Ubuntu has two commands for this, useradd and adduser, where adduser is the easier one for newbies, while useradd is more flexible but has a lot of ways you can get it wrong. In fact, 'man useradd' recommends using adduser instead.
Unfortunately, that how-to page starts with useradd, and the first example on the page is:
It isn't until later on the page that it mentions that there are some options you must add to the command if you want it to set up everything correctly for a typical user. And if you leave these options out, the page doesn't explain how to fix it after the fact.
Finally, near the bottom of the page it mentions the adduser command that would have worked with no special options and no hassles.
So, being at the time a Linux newbie, I worked through the how-to and tried the useradd command it suggested, got myself into a situation where I wasn't sure exactly what I'd really done and hadn't done, then finally discovered the adduser command I should have used in the first place. I posted a reasonably polite complaint that the how-to had led me down the wrong path and it ought to start with the recommended adduser command instead of just mentioning it in passing at the end.
The responses I got were fairly eye-opening. (Click the "show archived reader comments (36)" link to see them.)
This one was my favorite:
> Michael Greary [sic] you are a D&%K H#$&D. You’re the 1 that messed it up no1 else, and anyone else for that matter.
> Hopefully you’ve learnt by now that when blindly running linux commands you should read the whole article to make sure it’s what you want first.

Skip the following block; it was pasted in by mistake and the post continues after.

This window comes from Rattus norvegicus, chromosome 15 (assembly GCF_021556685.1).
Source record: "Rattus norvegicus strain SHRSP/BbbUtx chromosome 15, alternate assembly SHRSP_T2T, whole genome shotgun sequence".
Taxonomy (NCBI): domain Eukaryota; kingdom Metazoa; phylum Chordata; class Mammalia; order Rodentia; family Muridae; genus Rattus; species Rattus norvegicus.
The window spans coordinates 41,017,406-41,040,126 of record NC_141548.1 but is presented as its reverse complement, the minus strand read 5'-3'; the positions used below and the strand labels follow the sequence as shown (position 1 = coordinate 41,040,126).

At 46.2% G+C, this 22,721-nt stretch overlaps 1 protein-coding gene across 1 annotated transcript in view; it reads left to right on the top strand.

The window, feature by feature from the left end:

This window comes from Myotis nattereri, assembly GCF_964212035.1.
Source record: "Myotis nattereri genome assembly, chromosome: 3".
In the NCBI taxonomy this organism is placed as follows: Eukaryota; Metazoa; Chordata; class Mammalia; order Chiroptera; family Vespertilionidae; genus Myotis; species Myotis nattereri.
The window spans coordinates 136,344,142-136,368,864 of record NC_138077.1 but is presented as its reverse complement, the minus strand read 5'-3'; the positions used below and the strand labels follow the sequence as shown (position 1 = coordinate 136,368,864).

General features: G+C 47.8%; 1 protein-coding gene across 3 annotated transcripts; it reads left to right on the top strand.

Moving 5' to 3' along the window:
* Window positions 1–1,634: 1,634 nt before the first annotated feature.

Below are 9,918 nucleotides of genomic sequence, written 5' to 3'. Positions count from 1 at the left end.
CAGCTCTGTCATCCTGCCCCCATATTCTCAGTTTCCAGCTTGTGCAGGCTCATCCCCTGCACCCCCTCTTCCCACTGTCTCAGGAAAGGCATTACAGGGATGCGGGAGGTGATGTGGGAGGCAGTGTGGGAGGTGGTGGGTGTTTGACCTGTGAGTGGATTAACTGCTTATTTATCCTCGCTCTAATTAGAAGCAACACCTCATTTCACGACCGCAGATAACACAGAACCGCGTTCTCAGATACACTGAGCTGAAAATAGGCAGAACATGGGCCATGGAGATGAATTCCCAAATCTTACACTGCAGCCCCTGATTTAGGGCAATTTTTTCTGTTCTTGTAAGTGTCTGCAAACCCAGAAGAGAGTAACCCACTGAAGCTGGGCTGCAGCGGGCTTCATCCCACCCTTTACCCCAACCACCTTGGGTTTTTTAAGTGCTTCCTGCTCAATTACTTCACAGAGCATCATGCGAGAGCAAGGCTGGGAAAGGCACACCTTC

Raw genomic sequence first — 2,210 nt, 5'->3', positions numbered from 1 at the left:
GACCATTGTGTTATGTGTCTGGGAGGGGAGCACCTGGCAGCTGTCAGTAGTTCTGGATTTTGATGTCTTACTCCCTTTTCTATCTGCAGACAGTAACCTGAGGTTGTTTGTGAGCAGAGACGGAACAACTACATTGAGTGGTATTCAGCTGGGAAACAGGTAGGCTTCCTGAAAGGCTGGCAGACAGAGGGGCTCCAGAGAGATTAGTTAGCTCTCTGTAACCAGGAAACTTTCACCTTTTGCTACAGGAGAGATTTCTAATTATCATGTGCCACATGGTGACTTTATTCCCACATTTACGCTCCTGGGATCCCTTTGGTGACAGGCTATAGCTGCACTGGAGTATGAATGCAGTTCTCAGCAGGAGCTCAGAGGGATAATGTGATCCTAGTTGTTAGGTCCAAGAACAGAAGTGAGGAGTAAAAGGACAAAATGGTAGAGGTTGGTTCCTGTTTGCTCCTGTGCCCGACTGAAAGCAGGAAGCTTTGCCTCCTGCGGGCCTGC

> Blaming it on other ppl isn’t gonna help either. You should’ve said it by admitting your mistake, asking for a way to rectify it.
> (sigh) I bet you have no friends
I have to admit he was right. Clearly, I am not worthy of using Ubuntu!
I searched for an alternative. The second Google result for 'add user ubuntu' is: https://help.ubuntu.com/community/AddUsersHowto
There are problems:
* The article has a pants title - no novice in their right mind is going to click the link over the first result with the better title
* It begins with a tag saying it's out of date
* It's marked as immutable so those who care can't make it better.
What can we do to make these terrible articles go away?
So, yeah, you
a) didn’t read the manuals supplied with your distribution
b) instead went directly to a random third party site via Google
c) blindly trusted said site without fully reading it
d) messed up while doing so.
You should have gotten a computer-literate friend to help you, just as you don’t fix your car by looking for an howto online and dismissing the manual you can usually find in the glove compartment.
The thing is, of course I know I screwed up. I don't need you or anyone else to tell me that. I already know it.
But that has nothing to do with my complaint: the top match for a Google search for "ubuntu add user" is a site that gives out poor quality information, doesn't improve that information as a result of user feedback, and has a community that is positively hostile to feedback. Yes, as you point out, there were also helpful comments in that thread. There were also several other people who had the same problem I did, and the site never did anything to improve its content.